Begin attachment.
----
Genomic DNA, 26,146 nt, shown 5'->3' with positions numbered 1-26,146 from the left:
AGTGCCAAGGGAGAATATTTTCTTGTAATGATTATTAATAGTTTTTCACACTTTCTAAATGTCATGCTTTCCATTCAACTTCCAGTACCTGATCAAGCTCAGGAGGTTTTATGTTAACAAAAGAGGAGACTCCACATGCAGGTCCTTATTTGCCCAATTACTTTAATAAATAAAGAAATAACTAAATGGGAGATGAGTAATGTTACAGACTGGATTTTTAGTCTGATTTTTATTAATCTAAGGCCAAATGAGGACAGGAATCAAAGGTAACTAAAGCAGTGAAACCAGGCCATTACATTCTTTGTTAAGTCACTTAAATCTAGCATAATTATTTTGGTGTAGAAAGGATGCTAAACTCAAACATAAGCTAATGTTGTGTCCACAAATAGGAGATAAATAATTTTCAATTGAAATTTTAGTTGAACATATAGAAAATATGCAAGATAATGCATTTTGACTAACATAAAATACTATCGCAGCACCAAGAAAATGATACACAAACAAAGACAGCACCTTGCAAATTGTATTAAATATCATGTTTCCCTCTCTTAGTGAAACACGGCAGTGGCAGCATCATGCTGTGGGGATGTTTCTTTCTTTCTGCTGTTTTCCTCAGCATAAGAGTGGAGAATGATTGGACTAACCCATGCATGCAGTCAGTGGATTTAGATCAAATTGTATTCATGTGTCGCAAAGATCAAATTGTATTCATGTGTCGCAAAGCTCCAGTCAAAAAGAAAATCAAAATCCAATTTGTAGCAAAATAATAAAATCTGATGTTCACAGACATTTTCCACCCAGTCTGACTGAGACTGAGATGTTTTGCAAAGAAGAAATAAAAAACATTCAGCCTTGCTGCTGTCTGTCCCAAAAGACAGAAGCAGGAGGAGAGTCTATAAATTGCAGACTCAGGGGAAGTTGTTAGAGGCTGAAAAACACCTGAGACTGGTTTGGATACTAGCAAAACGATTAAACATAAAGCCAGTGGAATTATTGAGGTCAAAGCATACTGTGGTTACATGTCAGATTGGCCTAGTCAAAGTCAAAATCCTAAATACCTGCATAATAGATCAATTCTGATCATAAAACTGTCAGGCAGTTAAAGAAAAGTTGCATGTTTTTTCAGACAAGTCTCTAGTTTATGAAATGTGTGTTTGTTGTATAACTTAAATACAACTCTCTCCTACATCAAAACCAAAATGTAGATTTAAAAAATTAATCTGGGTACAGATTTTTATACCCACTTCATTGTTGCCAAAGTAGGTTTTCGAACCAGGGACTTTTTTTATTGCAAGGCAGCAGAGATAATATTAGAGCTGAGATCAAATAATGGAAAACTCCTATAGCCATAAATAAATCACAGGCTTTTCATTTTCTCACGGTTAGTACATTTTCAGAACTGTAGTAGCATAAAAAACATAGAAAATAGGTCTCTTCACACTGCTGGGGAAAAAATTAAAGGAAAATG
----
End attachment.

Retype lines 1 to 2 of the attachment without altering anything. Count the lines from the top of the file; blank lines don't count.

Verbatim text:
Genomic DNA, 26,146 nt, shown 5'->3' with positions numbered 1-26,146 from the left:
AGTGCCAAGGGAGAATATTTTCTTGTAATGATTATTAATAGTTTTTCACACTTTCTAAATGTCATGCTTTCCATTCAACTTCCAGTACCTGATCAAGCTCAGGAGGTTTTATGTTAACAAAAGAGGAGACTCCACATGCAGGTCCTTATTTGCCCAATTACTTTAATAAATAAAGAAATAACTAAATGGGAGATGAGTAATGTTACAGACTGGATTTTTAGTCTGATTTTTATTAATCTAAGGCCAAATGAGGACAGGAATCAAAGGTAACTAAAGCAGTGAAACCAGGCCATTACATTCTTTGTTAAGTCACTTAAATCTAGCATAATTATTTTGGTGTAGAAAGGATGCTAAACTCAAACATAAGCTAATGTTGTGTCCACAAATAGGAGATAAATAATTTTCAATTGAAATTTTAGTTGAACATATAGAAAATATGCAAGATAATGCATTTTGACTAACATAAAATACTATCGCAGCACCAAGAAAATGATACACAAACAAAGACAGCACCTTGCAAATTGTATTAAATATCATGTTTCCCTCTCTTAGTGAAACACGGCAGTGGCAGCATCATGCTGTGGGGATGTTTCTTTCTTTCTGCTGTTTTCCTCAGCATAAGAGTGGAGAATGATTGGACTAACCCATGCATGCAGTCAGTGGATTTAGATCAAATTGTATTCATGTGTCGCAAAGATCAAATTGTATTCATGTGTCGCAAAGCTCCAGTCAAAAAGAAAATCAAAATCCAATTTGTAGCAAAATAATAAAATCTGATGTTCACAGACATTTTCCACCCAGTCTGACTGAGACTGAGATGTTTTGCAAAGAAGAAATAAAAAACATTCAGCCTTGCTGCTGTCTGTCCCAAAAGACAGAAGCAGGAGGAGAGTCTATAAATTGCAGACTCAGGGGAAGTTGTTAGAGGCTGAAAAACACCTGAGACTGGTTTGGATACTAGCAAAACGATTAAACATAAAGCCAGTGGAATTATTGAGGTCAAAGCATACTGTGGTTACATGTCAGATTGGCCTAGTCAAAGTCAAAATCCTAAATACCTGCATAATAGATCAATTCTGATCATAAAACTGTCAGGCAGTTAAAGAAAAGTTGCATGTTTTTTCAGACAAGTCTCTAGTTTATGAAATGTGTGTTTGTTGTATAACTTAAATACAACTCTCTCCTACATCAAAACCAAAATGTAGATTTAAAAAATTAATCTGGGTACAGATTTTTATACCCACTTCATTGTTGCCAAAGTAGGTTTTCGAACCAGGGACTTTTTTTATTGCAAGGCAGCAGAGATAATATTAGAGCTGAGATCAAATAATGGAAAACTCCTATAGCCATAAATAAATCACAGGCTTTTCATTTTCTCACGGTTAGTACATTTTCAGAACTGTAGTAGCATAAAAAACATAGAAAATAGGTCTCTTCACACTGCTGGGGAAAAAATTAAAGGAAAATG